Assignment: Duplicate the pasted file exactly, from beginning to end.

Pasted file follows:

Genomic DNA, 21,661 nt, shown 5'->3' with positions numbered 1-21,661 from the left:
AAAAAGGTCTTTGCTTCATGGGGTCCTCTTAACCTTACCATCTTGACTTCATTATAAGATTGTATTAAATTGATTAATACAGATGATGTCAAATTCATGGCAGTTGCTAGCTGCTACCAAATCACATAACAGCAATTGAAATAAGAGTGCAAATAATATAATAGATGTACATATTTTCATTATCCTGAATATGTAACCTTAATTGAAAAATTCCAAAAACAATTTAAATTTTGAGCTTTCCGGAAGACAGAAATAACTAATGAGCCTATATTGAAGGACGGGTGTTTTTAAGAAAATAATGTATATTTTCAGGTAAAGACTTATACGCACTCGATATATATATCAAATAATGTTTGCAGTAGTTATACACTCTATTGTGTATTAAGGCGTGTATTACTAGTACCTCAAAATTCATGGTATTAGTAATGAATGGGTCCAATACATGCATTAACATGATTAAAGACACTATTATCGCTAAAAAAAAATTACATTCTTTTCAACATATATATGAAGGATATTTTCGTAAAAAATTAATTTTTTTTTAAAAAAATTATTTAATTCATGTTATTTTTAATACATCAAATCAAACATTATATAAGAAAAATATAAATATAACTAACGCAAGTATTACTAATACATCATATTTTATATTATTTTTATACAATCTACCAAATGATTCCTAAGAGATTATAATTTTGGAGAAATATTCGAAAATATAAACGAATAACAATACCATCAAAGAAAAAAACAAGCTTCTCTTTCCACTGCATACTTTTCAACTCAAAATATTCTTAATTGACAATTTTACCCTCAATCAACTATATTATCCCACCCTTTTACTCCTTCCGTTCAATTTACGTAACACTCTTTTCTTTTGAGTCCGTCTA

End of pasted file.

Genomic DNA, 21,661 nt, shown 5'->3' with positions numbered 1-21,661 from the left:
AAAAAGGTCTTTGCTTCATGGGGTCCTCTTAACCTTACCATCTTGACTTCATTATAAGATTGTATTAAATTGATTAATACAGATGATGTCAAATTCATGGCAGTTGCTAGCTGCTACCAAATCACATAACAGCAATTGAAATAAGAGTGCAAATAATATAATAGATGTACATATTTTCATTATCCTGAATATGTAACCTTAATTGAAAAATTCCAAAAACAATTTAAATTTTGAGCTTTCCGGAAGACAGAAATAACTAATGAGCCTATATTGAAGGACGGGTGTTTTTAAGAAAATAATGTATATTTTCAGGTAAAGACTTATACGCACTCGATATATATATCAAATAATGTTTGCAGTAGTTATACACTCTATTGTGTATTAAGGCGTGTATTACTAGTACCTCAAAATTCATGGTATTAGTAATGAATGGGTCCAATACATGCATTAACATGATTAAAGACACTATTATCGCTAAAAAAAAATTACATTCTTTTCAACATATATATGAAGGATATTTTCGTAAAAAATTAATTTTTTTTTAAAAAAATTATTTAATTCATGTTATTTTTAATACATCAAATCAAACATTATATAAGAAAAATATAAATATAACTAACGCAAGTATTACTAATACATCATATTTTATATTATTTTTATACAATCTACCAAATGATTCCTAAGAGATTATAATTTTGGAGAAATATTCGAAAATATAAACGAATAACAATACCATCAAAGAAAAAAACAAGCTTCTCTTTCCACTGCATACTTTTCAACTCAAAATATTCTTAATTGACAATTTTACCCTCAATCAACTATATTATCCCACCCTTTTACTCCTTCCGTTCAATTTACGTAACACTCTTTTCTTTTGAGTCCGTCTA